A List Of Products For Organic.......

Discussion in 'Organic Lawn Care' started by Norm Al, Sep 18, 2006.

  1. Norm Al

    Norm Al LawnSite Bronze Member
    Posts: 1,227

    .....lawns.

    ok list the MAIN products needed for a successful turf shrub program.



    for the synthetic world all you need is

    fert liquid or granular
    fungicide
    insecticide; talstar
    herbicide

    lesco or any other pro can give the recipe for a synthetic lawn but who has the total package for an organic program?
     
  2. Norm Al

    Norm Al LawnSite Bronze Member
    Posts: 1,227

    no wonder the organic world is misunderstood,,,,,theres no recipe for their products?
     
  3. Microbe

    Microbe LawnSite Member
    Posts: 172

    The organic world is misunderstood because lawn care professionals don't find it necessary to read about the true roots of their trade. If people took the 5 mins it takes to jump on the computer there are tons of "recipies," and many very very well made products that are for lawn and shrub care. I used K + Neem Soap with a non ionic vegetable oil sticker added and killed spider mites on the first appliction this year on a spreading yew. From experience I have been using just about %100 percent organic products or natural products on shrubs this year with great success. Sometimes it takes 2 or 3 applications but natural products which are very much safer than applying Seven Liquid on a shrub for mites really do work if applied correctly. You don't even have to worry about drift cause if a little bit gets you or an animal/insect/bird you its all good. The product can be applied the day before harvest on edible fruits......... There are recipies and products that work just as conviniently as chemical pesticides.
     
  4. Neal Wolbert

    Neal Wolbert LawnSite Senior Member
    Posts: 407

    Microbe,
    Did you get your hand lens out and see if you killed the beneficial mites with your spray? If not, you should go back and find out. Some organic insecticides, like oils and soaps, are broad spectrum and not selective. Maybe that's why you have to apply several times. Killing the beneficials will make your job as a sprayer a permanent one. I'm sure you don't want that. Have you looked into predator mite releases? That may be a more sure way of controlling mites and you don't have to spray as much, if at all. BTW Sevin is not a mitacide to start with, I don't believe.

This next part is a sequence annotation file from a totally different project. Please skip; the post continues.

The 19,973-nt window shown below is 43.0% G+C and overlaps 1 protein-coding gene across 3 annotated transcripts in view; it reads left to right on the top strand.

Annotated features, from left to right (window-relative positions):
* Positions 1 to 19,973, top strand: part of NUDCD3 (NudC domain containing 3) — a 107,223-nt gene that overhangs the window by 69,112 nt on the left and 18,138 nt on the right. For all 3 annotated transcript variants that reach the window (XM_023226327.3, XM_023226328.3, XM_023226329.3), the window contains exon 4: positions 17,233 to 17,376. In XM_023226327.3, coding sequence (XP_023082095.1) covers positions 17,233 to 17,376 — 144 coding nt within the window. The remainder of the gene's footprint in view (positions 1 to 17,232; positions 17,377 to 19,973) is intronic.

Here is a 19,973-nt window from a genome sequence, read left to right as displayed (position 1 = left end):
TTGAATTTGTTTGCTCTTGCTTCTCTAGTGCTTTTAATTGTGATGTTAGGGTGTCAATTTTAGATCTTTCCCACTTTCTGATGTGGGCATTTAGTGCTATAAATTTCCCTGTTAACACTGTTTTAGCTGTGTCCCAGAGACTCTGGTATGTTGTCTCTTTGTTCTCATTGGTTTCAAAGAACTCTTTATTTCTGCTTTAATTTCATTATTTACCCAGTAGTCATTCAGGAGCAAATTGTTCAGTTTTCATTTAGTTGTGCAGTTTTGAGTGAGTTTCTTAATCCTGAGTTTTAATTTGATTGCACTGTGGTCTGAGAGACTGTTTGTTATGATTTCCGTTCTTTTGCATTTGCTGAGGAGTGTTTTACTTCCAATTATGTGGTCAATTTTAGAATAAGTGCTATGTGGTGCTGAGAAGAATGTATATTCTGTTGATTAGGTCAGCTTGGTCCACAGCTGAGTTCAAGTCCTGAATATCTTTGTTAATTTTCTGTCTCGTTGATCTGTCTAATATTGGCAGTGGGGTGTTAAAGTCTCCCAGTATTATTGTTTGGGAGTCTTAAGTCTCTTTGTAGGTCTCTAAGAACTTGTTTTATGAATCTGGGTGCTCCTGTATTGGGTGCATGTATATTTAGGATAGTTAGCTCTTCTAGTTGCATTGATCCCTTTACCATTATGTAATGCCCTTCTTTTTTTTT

Neal
     
  5. Microbe

    Microbe LawnSite Member
    Posts: 172

    Probably wasn't a selective pesticide that I used, I'll have to check the lable "spelling." I noticed that there have been no webs since the spray of K + neem soap since I applied. I should thoroughly check it though. Predators to stop the mites is a fantastic idea but I don't know if the customers would be down for something like that. I have a few that might be interested I should ask. Killing beneficials is not a good thing I know, but if you have a bush that is infested with mites should you A - Use a synthetic selective product to kill the mites or should you use a natural less toxic form of control that will kill the mites and possibly hurt beneficials. But don't you think if there were beneficials that there wouldn't be mites infesting a yew then? Looks like the beneficials got wiped out? What do you think?
     
  6. Neal Wolbert

    Neal Wolbert LawnSite Senior Member
    Posts: 407

    All the more reason to use your hand lens. The good guys may be there but in low numbers so you've got to know what to look for. Other stresses like drought should be considered too. Spraying with a garden hose will slow them down for a little while without any pesticide. Selective mitacides like Floramite (adulticide) and Hexagon (ovicide) would be good choices too. Floramite is gentle on the good guys and hammers the bad guys in these parts. The combination works very well but is a bit spendy. Not sure what kind of bad guy mites you might have. Best to check with the manuf. for details.

    If you choose to release predators they will need some bad guys to eat, that's where the balance comes in. Evergreen Growers in Ore. is the insectiary we use for predator mites. The good guys we've used are inexpensive and easy to apply since they are bedded on bean leaves that you just attach to the plant.

    I think you can do the predator releases pretty reasonable and they should be popular with your clients. They really work for food and aren't looking for a handout:)
    Good hunting!
     
  7. Norm Al

    Norm Al LawnSite Bronze Member
    Posts: 1,227

    since there are "tons of recipes" on the web,,,,,,post just one ok?
     

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